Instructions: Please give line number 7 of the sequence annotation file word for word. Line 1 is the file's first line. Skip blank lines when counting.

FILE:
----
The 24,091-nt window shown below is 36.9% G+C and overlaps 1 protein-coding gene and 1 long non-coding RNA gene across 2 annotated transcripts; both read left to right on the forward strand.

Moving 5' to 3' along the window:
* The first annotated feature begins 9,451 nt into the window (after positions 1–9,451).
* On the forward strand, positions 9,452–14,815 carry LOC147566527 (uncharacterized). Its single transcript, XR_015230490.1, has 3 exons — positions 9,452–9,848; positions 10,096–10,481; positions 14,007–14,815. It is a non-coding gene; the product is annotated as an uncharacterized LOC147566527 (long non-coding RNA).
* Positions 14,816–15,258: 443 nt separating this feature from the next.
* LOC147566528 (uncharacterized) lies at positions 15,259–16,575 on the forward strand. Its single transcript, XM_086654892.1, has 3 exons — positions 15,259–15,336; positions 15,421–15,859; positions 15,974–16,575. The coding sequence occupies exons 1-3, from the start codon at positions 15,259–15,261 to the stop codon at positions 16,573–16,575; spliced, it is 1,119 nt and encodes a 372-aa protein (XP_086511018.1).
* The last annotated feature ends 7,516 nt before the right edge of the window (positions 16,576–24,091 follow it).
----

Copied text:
* The last annotated feature ends 7,516 nt before the right edge of the window (positions 16,576–24,091 follow it).